Flu (influenza) immunisation service
Flu vaccines are given as a needle and are only available on their own (not as a combination vaccine). They can be provided by a variety of recognised immunisation providers. If you're eligible, you can get the influenza vaccine for free under the National Immunisation Program (NIP).
Why get immunised against the flu?
The flu (also called influenza) is a very contagious infection of the airways. It is especially serious for babies, people over 65 years old and pregnant women.
Vaccination is a safe and effective way to protect you from serious disease caused by the flu.
By getting vaccinated against the flu, you can also help protect other people, especially people who are too sick or too young to be vaccinated. The more people who are vaccinated in your community, the less likely the disease will spread.
Who should get immunised against the flu?
Anyone who wants to protect themselves against the flu can talk to their doctor about getting immunised.
You should get a flu vaccine every year. This is because the most common strains of the virus that cause the flu change every year. The vaccine also changes every year to match these strains.
Flu immunisation is recommended every year for:
- Aboriginal and Torres Strait Islander children aged between 6 months and 5 years, and 15 years and older, for free under the National Immunisation Program (NIP)
- people aged 6 months or over who have medical conditions that mean they have a higher risk of getting serious disease, for free under the NIP
- pregnant women at any stage of pregnancy, for free under the NIP
- people aged 65 years or over, for free under the NIP
- all children over 6 months and all adults
- women who are planning a pregnancy
- Aboriginal and Torres Strait Islander children aged 5 to 15 years
- people who live or work in aged care homes or long-term facilities
- homeless people, and the people who care for them
- healthcare workers
- people who live or work in the same household as someone who is at high risk of serious disease from the flu
- people who work in early childhood education and care
- people who work in the chicken or pig industries, if there is an outbreak of bird flu or swine flu
- people who are travelling overseas.
Where can you get a flu immunisation?
Flu immunisations are available in each Australian state and territory.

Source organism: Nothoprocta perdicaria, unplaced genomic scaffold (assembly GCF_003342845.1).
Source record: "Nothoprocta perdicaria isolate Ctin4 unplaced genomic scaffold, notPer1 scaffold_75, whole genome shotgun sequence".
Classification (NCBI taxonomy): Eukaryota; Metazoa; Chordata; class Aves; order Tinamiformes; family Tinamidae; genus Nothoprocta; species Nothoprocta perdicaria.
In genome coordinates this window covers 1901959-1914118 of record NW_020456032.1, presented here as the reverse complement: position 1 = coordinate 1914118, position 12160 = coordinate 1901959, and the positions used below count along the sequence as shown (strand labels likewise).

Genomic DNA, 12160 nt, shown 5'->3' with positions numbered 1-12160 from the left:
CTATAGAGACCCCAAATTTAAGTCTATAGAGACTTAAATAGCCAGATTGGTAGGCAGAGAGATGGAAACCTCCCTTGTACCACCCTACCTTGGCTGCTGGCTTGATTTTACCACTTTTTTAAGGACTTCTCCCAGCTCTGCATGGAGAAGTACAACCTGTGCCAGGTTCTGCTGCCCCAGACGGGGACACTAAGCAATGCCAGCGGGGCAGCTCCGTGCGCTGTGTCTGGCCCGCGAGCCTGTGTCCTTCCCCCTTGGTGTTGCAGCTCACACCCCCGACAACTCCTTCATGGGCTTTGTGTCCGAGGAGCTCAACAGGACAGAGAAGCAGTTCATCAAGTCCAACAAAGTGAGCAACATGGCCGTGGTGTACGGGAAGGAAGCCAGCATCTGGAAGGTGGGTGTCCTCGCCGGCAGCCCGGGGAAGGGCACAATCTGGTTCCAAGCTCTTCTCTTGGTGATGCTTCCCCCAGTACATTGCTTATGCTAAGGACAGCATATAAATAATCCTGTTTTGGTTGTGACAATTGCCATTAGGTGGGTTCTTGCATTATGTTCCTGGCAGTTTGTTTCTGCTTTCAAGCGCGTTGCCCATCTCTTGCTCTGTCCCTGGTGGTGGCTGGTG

See Where can I get immunised? for information.
How do you get immunised against the flu?
Flu vaccines can protect against up to 4 strains of the flu virus. All the flu vaccines available in Australia are given as a needle. It is important to get the right vaccine for your age.
Flu vaccines for children aged at least six months to under three years include:
Flu vaccines for children aged at least three years and adults include:
Flu vaccines for adults aged at least 18 years include:
Flu vaccines for adults aged 65 years and over include:
Your doctor can tell you which vaccine they will use for your flu immunisation.
Do I need to pay for flu immunisation?
Vaccines covered by the NIP are free for people who are eligible. See the NIP Schedule to find out which vaccines you or your family are eligible to receive.
Eligible people get the vaccine for free, but your health care provider (for example, your doctor) may charge a consultation fee for the visit. You can check this when you make your appointment.
If you are not eligible for free vaccine, you may need to pay for it. The cost depends on the type of vaccine, the formula and where you buy it from. Your immunisation provider can give you more information.
What are the possible side effects of flu immunisation?
All medicines and vaccines can have side effects. Sometimes they are serious, most of the time they’re not.
For most people, the chance of having a serious side effect from a vaccine is much lower than the chance of serious harm if you caught the disease.
Talk to your doctor about possible side effects of the flu vaccines, or if you or your child have possible side effects that worry you.
Common side effects of flu vaccines include:
- pain, redness, swelling or hardness where the needle went in
- fever, tiredness, body aches.
The Consumer Medicine Information links in How do you get immunised against flu? list the side effects of each vaccine.
- What is immunisation?
- How does immunisation work?
- NIP Schedule
- 2018 influenza vaccines
- National Centre for Immunisation Research and Surveillance
If you need advice or more information about immunisation, go to our Immunisation contacts page.